We know who they are. They are more than 500 officers representing 81 law enforcement agencies throughout New Mexico. They are our largest public awareness and fundraising program. They are New Mexico True. They are Law Enforcement Torch Run for Special Olympics.

What we don’t always know is how the Torch Run impacts the officers who carry our Flame of Hope. Instead of sharing all of my thoughts on the impact of Law Enforcement Torch Run, here are some of their stories and thoughts:

“As individuals with intellectual disabilities are increasingly integrated into society, their vulnerability to be mishandled by the criminal justice system and public safety officers intensifies. The Law Enforcement Torch Run teaches officers that are involved how to differentiate between adults with intellectual disabilities and people who have consumed illegal narcotics, or those with mental illness. Most law enforcement dealings with civilians are negative. Officers see horrible things on a daily basis, things that most people never have to see their entire lives. These things cause depression and can impact the officer’s family life in negative ways. Torch Run provides law enforcement with a positive mental health outlet, as we are involved in something good with and for our community.”  Ben Sanchez, Rio Rancho Police Department.

“In our community the presence of the Law Enforcement Torch Run has helped to build better relationships. People who have never been around law enforcement tell me how much fun they have being a part of our Torch Run events. Law enforcement is not all about bad guys getting arrested for doing bad things. The Torch Run brings people in our community together for a wonderful reason. Our citizens are calling officers by their names and thanking them for what they do. Go Torch Run!”  Judith Goins, McKinley County Sheriff’s Office.

“I have personally found that Torch Run has helped me become a better law enforcement officer and a better human being by simply being in close proximity to our brave Special Olympics athletes.”  Oliver Morris, Los Alamos Police Department.

Special Olympics New Mexico would not be what and who we are today if it were not for the Guardians of our Flame. We pray in gratitude for their continued provision and protection. We thank them forever and ever.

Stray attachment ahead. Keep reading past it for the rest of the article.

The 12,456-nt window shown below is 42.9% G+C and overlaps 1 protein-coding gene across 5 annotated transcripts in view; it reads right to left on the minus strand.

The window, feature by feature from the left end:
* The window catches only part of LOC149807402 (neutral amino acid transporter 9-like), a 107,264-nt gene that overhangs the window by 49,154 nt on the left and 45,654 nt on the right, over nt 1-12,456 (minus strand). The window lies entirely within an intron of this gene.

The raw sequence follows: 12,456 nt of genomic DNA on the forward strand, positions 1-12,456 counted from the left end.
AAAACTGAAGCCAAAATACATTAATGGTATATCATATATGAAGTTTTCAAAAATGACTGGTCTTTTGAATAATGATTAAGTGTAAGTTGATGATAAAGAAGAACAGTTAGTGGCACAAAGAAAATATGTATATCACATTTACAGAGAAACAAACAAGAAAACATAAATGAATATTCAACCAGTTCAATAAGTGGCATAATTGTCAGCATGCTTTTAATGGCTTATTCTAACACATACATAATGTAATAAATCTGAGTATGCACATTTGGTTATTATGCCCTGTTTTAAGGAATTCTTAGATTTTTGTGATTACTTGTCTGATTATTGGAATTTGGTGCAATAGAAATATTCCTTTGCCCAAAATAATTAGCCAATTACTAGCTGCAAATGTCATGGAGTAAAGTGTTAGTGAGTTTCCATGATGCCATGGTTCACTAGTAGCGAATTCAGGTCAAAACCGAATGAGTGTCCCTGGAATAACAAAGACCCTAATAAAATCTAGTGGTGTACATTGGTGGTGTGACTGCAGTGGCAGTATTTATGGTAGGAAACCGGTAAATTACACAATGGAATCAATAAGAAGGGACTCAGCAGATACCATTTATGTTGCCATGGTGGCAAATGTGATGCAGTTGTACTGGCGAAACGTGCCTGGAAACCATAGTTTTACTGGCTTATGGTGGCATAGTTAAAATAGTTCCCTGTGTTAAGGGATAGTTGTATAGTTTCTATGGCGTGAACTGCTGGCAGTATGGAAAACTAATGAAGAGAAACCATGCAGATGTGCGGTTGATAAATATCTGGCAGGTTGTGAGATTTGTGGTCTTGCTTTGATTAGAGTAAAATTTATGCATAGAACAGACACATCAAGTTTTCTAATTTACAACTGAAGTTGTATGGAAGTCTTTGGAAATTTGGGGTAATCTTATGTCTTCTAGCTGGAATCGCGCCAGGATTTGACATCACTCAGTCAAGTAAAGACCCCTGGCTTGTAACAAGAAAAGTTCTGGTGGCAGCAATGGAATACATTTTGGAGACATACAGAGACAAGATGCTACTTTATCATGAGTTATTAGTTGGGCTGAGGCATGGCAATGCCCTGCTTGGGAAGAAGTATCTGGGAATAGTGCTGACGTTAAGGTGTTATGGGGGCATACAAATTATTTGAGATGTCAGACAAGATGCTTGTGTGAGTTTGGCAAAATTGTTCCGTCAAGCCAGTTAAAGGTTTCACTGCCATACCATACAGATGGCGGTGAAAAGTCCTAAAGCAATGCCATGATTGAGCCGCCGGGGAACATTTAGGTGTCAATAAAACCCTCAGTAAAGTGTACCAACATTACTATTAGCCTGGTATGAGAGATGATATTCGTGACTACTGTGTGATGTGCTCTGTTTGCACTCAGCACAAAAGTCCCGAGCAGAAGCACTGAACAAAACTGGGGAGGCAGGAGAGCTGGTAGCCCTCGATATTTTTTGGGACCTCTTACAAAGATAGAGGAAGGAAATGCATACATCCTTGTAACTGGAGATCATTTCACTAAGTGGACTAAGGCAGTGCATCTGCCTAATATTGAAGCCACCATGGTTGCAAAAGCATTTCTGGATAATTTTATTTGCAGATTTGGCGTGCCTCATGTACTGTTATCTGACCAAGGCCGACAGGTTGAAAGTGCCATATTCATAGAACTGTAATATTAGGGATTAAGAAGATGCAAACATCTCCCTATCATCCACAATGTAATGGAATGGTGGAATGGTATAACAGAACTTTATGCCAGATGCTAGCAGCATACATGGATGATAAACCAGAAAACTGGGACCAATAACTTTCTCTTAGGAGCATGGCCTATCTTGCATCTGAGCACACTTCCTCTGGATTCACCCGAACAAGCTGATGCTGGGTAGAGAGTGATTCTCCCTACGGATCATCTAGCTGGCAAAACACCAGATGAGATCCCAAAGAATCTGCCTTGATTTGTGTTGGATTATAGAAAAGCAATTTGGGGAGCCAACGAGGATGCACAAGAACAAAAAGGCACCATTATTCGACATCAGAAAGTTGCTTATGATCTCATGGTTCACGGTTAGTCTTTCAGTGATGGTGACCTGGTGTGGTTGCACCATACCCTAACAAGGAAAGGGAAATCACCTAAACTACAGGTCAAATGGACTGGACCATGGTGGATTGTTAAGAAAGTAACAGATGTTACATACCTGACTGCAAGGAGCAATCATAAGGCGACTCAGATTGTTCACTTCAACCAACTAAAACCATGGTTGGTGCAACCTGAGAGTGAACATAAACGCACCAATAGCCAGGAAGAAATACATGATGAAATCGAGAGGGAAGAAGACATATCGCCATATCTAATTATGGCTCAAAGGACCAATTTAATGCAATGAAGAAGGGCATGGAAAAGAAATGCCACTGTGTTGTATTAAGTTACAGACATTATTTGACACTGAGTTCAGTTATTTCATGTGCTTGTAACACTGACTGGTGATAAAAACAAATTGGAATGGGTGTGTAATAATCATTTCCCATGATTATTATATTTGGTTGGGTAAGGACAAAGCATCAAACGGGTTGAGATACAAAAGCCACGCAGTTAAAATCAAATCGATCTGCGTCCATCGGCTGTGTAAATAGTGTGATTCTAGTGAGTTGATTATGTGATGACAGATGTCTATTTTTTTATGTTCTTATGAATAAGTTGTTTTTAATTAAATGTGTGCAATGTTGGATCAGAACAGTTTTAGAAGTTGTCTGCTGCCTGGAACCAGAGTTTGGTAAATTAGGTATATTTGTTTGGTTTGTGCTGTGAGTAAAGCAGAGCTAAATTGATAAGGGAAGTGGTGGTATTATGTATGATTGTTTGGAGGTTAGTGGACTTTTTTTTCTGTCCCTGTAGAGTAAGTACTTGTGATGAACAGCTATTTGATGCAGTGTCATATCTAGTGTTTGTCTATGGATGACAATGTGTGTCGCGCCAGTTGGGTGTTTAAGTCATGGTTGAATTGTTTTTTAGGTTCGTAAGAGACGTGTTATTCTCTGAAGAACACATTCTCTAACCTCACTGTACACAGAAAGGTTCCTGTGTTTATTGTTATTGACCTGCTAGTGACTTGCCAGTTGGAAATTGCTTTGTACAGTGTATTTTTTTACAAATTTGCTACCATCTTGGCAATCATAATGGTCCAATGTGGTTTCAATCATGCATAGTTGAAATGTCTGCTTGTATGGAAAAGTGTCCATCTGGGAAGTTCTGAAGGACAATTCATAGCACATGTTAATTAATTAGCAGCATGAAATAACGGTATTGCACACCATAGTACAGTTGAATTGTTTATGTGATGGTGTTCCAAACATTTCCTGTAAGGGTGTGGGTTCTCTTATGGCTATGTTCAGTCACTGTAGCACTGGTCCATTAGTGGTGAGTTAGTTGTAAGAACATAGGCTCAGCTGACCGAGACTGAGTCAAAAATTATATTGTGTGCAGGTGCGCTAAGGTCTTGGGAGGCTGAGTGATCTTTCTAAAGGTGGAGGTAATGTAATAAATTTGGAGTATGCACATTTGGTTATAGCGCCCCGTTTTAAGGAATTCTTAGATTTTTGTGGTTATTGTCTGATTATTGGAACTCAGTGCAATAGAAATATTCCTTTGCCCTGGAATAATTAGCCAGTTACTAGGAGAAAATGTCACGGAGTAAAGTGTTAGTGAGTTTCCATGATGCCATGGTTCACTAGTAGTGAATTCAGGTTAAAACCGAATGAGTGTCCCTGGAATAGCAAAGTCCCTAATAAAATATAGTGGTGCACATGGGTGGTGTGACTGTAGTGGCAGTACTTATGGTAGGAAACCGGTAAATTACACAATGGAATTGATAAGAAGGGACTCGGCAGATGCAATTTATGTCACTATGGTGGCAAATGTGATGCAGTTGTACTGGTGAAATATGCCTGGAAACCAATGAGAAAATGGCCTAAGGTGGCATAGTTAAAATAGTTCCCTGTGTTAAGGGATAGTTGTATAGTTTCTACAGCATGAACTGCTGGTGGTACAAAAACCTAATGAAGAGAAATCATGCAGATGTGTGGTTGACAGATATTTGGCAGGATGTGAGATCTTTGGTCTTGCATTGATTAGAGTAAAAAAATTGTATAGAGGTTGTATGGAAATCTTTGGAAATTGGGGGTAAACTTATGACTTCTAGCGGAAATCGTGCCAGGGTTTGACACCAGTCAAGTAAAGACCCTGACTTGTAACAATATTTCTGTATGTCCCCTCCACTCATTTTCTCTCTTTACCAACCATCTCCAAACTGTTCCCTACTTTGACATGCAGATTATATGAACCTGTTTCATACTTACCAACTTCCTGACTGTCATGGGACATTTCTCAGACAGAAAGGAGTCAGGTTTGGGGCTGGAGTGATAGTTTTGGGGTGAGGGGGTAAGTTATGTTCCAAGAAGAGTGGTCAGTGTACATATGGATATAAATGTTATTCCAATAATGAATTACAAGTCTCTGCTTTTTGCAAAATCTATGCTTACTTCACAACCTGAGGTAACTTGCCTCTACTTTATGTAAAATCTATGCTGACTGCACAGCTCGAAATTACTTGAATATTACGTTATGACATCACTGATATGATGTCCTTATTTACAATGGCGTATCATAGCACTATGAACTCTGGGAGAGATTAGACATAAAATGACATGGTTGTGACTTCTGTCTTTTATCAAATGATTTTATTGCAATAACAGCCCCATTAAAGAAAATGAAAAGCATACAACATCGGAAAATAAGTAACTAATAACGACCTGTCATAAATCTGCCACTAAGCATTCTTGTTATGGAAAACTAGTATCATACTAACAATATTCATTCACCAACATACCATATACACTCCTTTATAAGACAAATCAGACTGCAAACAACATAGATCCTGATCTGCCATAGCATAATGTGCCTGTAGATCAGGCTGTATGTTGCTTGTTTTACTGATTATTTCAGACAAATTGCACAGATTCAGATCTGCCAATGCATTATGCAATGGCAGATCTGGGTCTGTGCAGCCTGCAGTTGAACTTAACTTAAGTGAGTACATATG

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Our Leader Speaks

Instead of writing my ‘Thoughts’ today, I want to share thoughts from Timothy Shriver, Chairman of Special Olympics. If you have ever heard Tim speak, you have experienced the power of his words. Below, you will see an excerpt from and a link to a piece Tim wrote for The Washington Post, published on Christmas Day, 2019. His words are worth reading.

To heal our divisions, listen to people with intellectual disabilities

“We are a fractured nation. Television, politics, entertainment, business, sports and family tables all show that we are so deeply divided we’re giving up on each other. We no longer believe that the “others” who think or feel differently than we do deserve respect and welcome.

But if we want to stop feeling this way, the athletes of Special Olympics can help us to understand the sources of this kind of division, and to find solutions to it.”

Continue reading here

 

Tim Shriver and Desiree Hanson Cap Hill 2018

Pictured: SONM athlete Desiree Hanson and Tim Shriver at Capitol Hill Day 2018

 

 

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‘Tis the Season

Monday evening I attended a Christmas concert put on by “Expressions of Joy,” a non-profit organization dedicated to bringing the joy of music to adults with developmental disabilities and other special needs.

When the concert started, and with each Christmas song the group performed, the mood of every person in the auditorium began to change. I witnessed pure joy as the musicians and vocalists performed from their hearts, and it didn’t take long before the concert transformed into a spirited sing-a-long. As we continued to sing along with the performers with big smiles on our faces, it turned out to truly be an expression of joy for ALL of us.  We sang Christmas favorites at the top of our lungs, relished the memories they brought, and experienced the Christmas spirit within us come to life.

When I drove home that night I started thinking about how joy shows up more than any other time of the year during the Christmas season. Joy may mean different things to different people, but my thoughts about it having been at that concert last Monday are this:

As I watched, listened, and joined those 20 performers pour their heart and soul into singing those Christmas songs- JOY was seeing God’s purpose for them at that moment and seeing it accomplished. That would be my prayer for each of us this Christmas season, so rightly stated in the book of Romans: “So that I may come to you with JOY, and in your company be refreshed.”

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The Choice

“I pledge to look for the lonely, the isolated, the left out, the challenged, and the bullied.  I pledge to overcome the fear of difference and replace it with the power of inclusion.  I CHOOSE TO INCLUDE.”

This is the pledge Albuquerque’s John Baker Elementary School committed to, which over time has brought the school national recognition. John Baker was named by ESPN as a Special Olympics National Banner Unified Champion School.  They were one of 3 schools in New Mexico to receive this honor in 2019.

To celebrate their achievement, John Baker held a basketball skills exhibition in October to showcase their inclusive school culture, the friendships that have formed, and their love of sport.  A Unified Champion School provides opportunities for students with and without disabilities to team up and play sports together during and after school.  Participating in Unified Champion School activities helps foster collaboration and respect among the students, and the result leads to a school culture where inclusion is the norm.

I attended the banner presentation celebration at John Baker and for lack of describing what it felt like and what it looked like, my thoughts are simply this: it’s how schools are supposed to be. The pictures say it all.